There’s no question that the next-generation DVD, high-definition format war has been a detriment to consumers. Ever since Blu-ray Disc and HD DVD movies and hardware came to market in 2006, the cloud of uncertainty has hung heavy over both formats, constraining growth as wary consumers watched from the sidelines.
With Toshiba’s withdrawal today from producing HD DVD players and PC drives, the format war has come to abrupt end–and consumers everywhere can breathe easier as they whip out a credit card to buy a Blu-ray player.
But it’s not all good news for consumers. Now that the war is over, I can see both pros and cons. Here are some to consider.
Pro: One Format Rules Them All
With HD DVD’s withdrawal, all movie studios will release their content on Blu-ray. That means when you buy a Blu-ray Disc player, you will be able to buy it with the confidence that all of the movies you’ll want to see or buy–regardless of what studio produced and distributed the film–will be available on that format.
Pro: Your Movie Collection Will Play in Your Player
Buy high-def movies today, and know that those discs won’t become tomorrow’s Frisbees. That said, you still have a bit of buyer beware here: Older Blu-ray Disc players still remain on the market that don’t support Blu-ray’s Bonus View (also known by its former code-name, Profile 1.1). Such players won’t be able to play back the picture-in-picture and other extra features that Bonus View provides, but they will play the movies.
Con: Price Drops Will Slow
When trying to win the war, Toshiba pushed prices on HD DVD equipment down artificially fast. Without the intense price competition from Toshiba’s HD DVD players, we’re not going to see the speedy drop in prices on Blu-ray players that we’ve seen in the previous two years.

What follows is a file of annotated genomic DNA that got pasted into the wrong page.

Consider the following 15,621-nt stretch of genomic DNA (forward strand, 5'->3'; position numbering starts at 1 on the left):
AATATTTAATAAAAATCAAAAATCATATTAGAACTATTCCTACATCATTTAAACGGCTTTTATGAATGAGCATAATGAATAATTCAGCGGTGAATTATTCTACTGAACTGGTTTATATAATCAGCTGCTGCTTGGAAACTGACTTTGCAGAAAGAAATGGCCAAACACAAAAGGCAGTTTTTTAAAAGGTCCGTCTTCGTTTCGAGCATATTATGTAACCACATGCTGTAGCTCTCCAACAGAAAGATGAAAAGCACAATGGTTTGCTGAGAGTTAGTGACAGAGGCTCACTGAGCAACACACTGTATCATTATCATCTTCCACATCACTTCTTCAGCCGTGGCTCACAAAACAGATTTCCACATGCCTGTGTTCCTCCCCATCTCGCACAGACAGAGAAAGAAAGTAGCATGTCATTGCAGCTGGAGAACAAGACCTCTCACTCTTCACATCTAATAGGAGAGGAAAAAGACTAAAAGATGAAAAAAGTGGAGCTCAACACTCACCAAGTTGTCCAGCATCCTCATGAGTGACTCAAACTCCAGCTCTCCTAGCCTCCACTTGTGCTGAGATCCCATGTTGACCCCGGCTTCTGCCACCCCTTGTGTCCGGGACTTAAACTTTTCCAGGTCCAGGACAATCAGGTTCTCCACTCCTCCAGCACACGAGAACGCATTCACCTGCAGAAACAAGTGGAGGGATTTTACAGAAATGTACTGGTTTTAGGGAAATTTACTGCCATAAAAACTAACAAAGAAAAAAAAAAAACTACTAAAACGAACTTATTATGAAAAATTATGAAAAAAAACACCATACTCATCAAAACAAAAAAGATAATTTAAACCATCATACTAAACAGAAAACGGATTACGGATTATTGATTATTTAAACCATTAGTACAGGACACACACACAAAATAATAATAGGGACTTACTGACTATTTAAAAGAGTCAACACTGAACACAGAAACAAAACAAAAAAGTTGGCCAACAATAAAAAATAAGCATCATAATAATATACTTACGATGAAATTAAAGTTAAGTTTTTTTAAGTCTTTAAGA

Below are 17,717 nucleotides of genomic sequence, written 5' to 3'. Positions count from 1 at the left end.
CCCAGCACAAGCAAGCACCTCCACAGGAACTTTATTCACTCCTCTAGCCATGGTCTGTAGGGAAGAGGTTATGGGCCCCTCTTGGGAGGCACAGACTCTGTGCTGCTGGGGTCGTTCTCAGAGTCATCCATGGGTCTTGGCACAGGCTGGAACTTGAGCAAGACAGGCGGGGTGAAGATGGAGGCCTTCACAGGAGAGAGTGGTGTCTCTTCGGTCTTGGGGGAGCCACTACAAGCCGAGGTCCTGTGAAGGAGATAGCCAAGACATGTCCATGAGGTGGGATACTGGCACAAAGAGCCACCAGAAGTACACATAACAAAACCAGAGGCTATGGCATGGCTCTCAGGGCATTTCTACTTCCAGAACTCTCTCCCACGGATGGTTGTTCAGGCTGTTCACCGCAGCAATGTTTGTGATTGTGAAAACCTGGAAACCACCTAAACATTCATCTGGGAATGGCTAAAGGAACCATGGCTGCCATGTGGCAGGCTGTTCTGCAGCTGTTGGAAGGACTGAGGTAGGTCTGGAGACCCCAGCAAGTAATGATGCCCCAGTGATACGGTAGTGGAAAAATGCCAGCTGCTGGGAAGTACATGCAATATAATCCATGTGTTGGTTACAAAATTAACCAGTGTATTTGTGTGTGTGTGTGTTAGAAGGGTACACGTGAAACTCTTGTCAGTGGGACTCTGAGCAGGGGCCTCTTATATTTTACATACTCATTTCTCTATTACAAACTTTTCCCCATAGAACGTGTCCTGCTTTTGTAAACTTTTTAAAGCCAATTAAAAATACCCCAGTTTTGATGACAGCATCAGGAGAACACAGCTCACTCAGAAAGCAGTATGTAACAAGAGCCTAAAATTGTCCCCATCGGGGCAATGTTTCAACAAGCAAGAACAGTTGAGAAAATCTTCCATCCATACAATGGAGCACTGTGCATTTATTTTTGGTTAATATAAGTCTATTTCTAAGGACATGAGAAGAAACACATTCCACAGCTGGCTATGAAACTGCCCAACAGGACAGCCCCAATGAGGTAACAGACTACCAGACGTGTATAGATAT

In 2006, according to the Consumer Electronics Association, the average player price was $500. This is a number that I personally find incredibly low given that Blu-ray players were introduced in the summer and fall of 2006 at $1000. (HD DVD players cost less, and so clearly dominated the early sales if the average unit sales price still came out at $500). Fast forward to 2007: The average selling price dropped to $395. In 2008, the CEA expects the average player price to drop to $307.
Con: There Are Fewer Deals to Be Had
Think high-def TVs bundled with Blu-ray players. Think aggressive buy-one, get-one-free disc deals. I don’t imagine Blu-ray’s backers will completely drop such initiatives–after all, they have a vested interest in converting users to the new formats.
But I fully expect we’ll see fewer such promotions, and that they’ll be used more judiciously than they have been in what has turned out to be the last few months of the format war.
Pro and Con: Expect to Find HD DVD Movies and Hardware on the Cheap
Toshiba says it is working closely and communicating directly with its retailers on next steps. The company will begin to reduce shipments of HD DVD players to retails channels, aiming for cessation by the end of March 2008. Presumably players will be sold on the cheap.
Best Buy spokesperson Brian Lucas says his company doesn’t have any immediate plans to pull HD DVD product off the shelves at this point. “Customers who still want to purchase HD-DVD movies will be able to come to our stores to do so. But we anticipate demand will drop considerably, and as demand dries up for HD-DVD products you will start to see us pull them from our shelves,” Lucas says.
If you see an HD DVD player–specifically the A35 or the A30–for about $100, you’d be getting a good upconverting DVD player for the price (upconversion enhances your DVD movie viewing pleasure). But that’s still a higher price than some upconverting 1080p DVD players, so buyer beware.